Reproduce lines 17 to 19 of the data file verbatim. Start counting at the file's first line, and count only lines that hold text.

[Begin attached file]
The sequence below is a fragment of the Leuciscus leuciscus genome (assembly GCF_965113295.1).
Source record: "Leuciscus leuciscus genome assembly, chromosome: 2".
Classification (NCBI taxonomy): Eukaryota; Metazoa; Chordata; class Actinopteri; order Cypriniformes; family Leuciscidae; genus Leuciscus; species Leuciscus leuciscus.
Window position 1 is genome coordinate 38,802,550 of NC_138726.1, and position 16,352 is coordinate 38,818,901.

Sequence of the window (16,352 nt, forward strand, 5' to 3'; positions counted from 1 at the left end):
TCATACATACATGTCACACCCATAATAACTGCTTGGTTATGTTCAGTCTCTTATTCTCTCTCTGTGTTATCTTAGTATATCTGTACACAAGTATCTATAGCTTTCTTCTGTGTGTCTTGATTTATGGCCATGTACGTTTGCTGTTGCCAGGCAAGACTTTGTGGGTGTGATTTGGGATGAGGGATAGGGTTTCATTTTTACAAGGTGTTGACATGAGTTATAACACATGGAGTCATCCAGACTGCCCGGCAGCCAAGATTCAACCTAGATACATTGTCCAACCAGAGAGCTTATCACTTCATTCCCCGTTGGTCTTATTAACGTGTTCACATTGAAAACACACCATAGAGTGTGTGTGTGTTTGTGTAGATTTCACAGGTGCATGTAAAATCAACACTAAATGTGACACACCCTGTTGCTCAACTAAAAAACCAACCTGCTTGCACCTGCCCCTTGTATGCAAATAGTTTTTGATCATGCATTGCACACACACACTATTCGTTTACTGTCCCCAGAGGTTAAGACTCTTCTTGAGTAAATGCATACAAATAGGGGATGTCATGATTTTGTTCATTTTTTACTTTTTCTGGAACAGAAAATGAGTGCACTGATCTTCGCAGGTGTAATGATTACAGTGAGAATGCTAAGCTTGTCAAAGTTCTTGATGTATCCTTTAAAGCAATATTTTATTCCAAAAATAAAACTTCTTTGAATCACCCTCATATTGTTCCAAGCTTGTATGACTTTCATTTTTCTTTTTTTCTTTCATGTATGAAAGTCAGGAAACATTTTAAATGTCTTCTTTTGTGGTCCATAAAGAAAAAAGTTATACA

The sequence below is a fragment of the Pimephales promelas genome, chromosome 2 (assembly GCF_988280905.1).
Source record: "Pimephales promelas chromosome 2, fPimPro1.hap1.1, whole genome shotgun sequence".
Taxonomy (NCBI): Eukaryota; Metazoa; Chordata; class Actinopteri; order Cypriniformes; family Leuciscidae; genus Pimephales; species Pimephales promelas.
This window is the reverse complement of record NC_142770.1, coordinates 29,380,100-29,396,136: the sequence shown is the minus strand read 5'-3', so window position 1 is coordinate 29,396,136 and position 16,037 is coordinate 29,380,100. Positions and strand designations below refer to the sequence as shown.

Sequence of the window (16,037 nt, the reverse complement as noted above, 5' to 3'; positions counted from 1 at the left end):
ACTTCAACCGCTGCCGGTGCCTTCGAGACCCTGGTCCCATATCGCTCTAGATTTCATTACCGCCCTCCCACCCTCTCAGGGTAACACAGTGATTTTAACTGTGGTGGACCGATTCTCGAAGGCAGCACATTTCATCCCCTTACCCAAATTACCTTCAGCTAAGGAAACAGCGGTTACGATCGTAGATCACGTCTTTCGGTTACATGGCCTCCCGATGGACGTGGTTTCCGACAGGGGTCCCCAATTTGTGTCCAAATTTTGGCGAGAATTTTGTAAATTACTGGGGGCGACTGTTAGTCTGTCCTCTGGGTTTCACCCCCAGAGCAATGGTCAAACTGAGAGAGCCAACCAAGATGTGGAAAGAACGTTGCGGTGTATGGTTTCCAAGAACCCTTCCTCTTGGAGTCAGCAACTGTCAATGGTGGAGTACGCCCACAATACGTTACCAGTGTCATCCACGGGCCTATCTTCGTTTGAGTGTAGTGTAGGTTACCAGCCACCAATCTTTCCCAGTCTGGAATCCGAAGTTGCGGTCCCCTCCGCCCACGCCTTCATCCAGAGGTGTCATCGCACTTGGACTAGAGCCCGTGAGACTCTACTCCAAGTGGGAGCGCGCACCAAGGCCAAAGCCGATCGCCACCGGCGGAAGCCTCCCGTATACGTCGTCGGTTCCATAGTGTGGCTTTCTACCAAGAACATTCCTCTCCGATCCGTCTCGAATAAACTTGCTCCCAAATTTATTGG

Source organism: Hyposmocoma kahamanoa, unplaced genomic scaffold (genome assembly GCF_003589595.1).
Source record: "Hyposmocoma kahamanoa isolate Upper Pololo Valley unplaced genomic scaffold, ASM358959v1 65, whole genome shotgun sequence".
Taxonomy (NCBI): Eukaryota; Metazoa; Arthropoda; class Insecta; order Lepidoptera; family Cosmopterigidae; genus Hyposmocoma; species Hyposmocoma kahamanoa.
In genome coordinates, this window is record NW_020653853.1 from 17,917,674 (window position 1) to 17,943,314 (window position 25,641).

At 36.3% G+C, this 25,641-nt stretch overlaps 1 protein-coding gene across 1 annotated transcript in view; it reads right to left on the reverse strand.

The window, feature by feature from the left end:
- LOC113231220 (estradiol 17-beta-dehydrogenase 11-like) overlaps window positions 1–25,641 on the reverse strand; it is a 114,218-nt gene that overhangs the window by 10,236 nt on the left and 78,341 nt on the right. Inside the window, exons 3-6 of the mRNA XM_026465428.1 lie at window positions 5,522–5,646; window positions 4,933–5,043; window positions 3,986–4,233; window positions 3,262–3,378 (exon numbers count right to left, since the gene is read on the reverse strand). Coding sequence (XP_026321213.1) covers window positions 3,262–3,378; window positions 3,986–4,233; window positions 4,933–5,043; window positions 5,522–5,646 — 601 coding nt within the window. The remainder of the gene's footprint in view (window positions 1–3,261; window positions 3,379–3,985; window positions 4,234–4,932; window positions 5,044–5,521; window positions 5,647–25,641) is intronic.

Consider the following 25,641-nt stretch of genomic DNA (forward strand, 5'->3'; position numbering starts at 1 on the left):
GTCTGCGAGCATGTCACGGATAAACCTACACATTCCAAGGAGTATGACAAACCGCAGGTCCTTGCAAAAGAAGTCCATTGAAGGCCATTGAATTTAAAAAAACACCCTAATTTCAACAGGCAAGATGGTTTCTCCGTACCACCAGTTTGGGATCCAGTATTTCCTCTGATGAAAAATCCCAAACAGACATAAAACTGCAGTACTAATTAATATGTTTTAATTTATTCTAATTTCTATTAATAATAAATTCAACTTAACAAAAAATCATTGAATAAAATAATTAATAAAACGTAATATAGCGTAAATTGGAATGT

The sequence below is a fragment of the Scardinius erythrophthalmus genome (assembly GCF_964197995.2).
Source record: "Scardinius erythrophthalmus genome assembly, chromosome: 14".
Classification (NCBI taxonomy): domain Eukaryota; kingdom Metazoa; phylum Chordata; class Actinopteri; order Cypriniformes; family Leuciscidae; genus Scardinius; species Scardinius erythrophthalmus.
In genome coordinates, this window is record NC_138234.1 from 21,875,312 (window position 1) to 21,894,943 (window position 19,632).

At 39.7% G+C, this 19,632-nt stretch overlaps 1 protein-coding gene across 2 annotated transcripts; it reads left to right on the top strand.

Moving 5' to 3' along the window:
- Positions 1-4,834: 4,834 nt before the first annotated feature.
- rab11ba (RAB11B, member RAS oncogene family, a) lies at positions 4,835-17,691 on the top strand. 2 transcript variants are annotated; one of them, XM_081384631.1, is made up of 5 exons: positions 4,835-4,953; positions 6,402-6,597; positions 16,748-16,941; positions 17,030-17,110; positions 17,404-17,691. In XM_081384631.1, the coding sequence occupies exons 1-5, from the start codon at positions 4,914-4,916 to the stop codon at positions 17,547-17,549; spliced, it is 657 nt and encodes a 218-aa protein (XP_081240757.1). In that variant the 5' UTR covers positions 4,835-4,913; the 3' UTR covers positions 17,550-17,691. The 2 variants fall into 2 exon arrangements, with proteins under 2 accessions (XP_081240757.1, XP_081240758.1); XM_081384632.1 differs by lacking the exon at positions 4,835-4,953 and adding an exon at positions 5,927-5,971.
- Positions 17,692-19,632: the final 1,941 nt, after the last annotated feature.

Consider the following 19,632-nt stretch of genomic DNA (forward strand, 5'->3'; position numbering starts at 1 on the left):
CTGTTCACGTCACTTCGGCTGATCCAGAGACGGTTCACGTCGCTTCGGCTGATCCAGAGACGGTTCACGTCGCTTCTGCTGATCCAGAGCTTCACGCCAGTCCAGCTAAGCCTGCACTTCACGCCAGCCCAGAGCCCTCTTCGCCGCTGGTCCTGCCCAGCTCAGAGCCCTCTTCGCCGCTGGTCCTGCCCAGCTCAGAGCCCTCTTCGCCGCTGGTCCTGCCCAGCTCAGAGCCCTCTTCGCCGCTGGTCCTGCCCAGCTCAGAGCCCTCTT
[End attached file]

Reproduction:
At 36.3% G+C, this 25,641-nt stretch overlaps 1 protein-coding gene across 1 annotated transcript in view; it reads right to left on the reverse strand.

The window, feature by feature from the left end:
- LOC113231220 (estradiol 17-beta-dehydrogenase 11-like) overlaps window positions 1–25,641 on the reverse strand; it is a 114,218-nt gene that overhangs the window by 10,236 nt on the left and 78,341 nt on the right. Inside the window, exons 3-6 of the mRNA XM_026465428.1 lie at window positions 5,522–5,646; window positions 4,933–5,043; window positions 3,986–4,233; window positions 3,262–3,378 (exon numbers count right to left, since the gene is read on the reverse strand). Coding sequence (XP_026321213.1) covers window positions 3,262–3,378; window positions 3,986–4,233; window positions 4,933–5,043; window positions 5,522–5,646 — 601 coding nt within the window. The remainder of the gene's footprint in view (window positions 1–3,261; window positions 3,379–3,985; window positions 4,234–4,932; window positions 5,044–5,521; window positions 5,647–25,641) is intronic.